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Rory Finn from Trans Can Sport has worked with Gender Trust, Mindout, Trans Alliance, FTM Brighton and helped ensure equality for trans people with Brighton & Hove Council’s ground-breaking Trans Needs Assessment.

Why is important for you to identify as gender queer?
As someone who has been taking testosterone for many years, it’s easy to assume I identify as male. I’ve never strongly ID’d as male and in some ways I still identify with the lesbian scene that I came of age to. I don’t feel strongly either male or female and there is more to my gender identity than a binary. And as a feminist, I take issue with the way gender controls much of the way we live and navigate through society. Of course, I’ve gained a lot of privilege by transitioning, being perceived as male makes life much easier in many ways.

What drives you as a queer activist?
I’ve always been passionate about challenging injustice but as a pragmatist rather than a protestor, so I like working strategically and working towards creating an environment that eliminates discrimination.

What do you feel role models such as yourself are important for young LGBT+ people?
Wow, I didn’t realise I was a role model! Young people need role models that they can actually become, rather than something unobtainable and on a pedestal. Learning to love yourself is the most powerful thing one can do. I’ve been inspired by many people, particularly activists, both locally and those in the national eye like Kate Bornstein and Peter Tatchell.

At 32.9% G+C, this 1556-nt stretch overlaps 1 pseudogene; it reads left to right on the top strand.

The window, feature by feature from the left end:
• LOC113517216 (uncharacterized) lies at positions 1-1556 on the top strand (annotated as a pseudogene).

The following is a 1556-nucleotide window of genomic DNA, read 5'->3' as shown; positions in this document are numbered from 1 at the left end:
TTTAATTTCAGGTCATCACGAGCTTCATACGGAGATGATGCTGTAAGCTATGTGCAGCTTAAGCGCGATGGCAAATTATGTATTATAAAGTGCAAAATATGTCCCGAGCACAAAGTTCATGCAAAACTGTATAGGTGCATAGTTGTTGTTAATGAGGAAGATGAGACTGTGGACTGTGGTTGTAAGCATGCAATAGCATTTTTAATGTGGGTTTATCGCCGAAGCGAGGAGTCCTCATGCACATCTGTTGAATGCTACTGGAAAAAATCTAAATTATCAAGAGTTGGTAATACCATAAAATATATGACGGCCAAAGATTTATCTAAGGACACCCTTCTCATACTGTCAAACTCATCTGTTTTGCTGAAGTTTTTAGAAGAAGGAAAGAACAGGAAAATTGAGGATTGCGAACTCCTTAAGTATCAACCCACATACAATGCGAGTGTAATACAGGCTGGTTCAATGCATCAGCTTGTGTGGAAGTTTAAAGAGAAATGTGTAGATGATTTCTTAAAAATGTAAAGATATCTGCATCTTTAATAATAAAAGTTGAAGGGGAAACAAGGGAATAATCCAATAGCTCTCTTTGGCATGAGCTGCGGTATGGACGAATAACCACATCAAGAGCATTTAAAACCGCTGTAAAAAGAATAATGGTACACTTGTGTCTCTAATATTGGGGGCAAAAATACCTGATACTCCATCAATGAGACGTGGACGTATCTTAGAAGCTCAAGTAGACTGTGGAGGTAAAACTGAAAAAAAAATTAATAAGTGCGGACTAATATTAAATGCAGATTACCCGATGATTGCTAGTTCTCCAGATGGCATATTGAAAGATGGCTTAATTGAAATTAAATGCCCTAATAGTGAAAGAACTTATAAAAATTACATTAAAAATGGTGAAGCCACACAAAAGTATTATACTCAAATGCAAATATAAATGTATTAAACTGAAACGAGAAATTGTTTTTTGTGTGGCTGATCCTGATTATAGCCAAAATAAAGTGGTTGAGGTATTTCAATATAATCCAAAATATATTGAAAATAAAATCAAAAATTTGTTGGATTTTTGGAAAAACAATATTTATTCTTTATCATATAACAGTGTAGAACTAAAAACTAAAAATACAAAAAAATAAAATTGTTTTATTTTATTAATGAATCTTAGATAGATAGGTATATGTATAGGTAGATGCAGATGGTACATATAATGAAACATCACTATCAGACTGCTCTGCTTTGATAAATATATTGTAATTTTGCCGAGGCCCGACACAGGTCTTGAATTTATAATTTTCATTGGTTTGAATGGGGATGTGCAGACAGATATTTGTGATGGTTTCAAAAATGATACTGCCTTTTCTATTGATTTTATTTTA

Who was there for you when you began your transition?
My lovers and my friends have been there for me throughout my transition. My family weren’t. The community made up for that though, as my queer family gave me strength. The biggest challenge for me was navigating healthcare and keeping my mind healthy. Access to healthcare continues to be an issue for the majority of trans people. Uniting behind trans issues as a wider LGBT community will definitely help all trans people, including those who do not transition.

How important for you is it that the Trans Community are fully involved with Brighton & Hove Pride?
Sadly year after year trans people have found themselves being called names, disrespected or even assaulted by other people at Pride. Having a Trans Tent goes some way to show that Trans is very much part of Pride and is a key part of the LGBT+ community. It’s good for people to have a space to come to find new friends, learn more about trans issues or just have somewhere that caters for them.

How important is Brighton Pride fundraising for The Rainbow Fund for the Trans community in Brighton & Hove?
It enables trans groups to deliver services that would not otherwise exist. In particular, it doesn’t feel like you need to justify why a trans, HIV, or any kind of LBGT+ group, needs support. Having funding for local LGBT+ projects is something for Brighton and Pride to be proud of.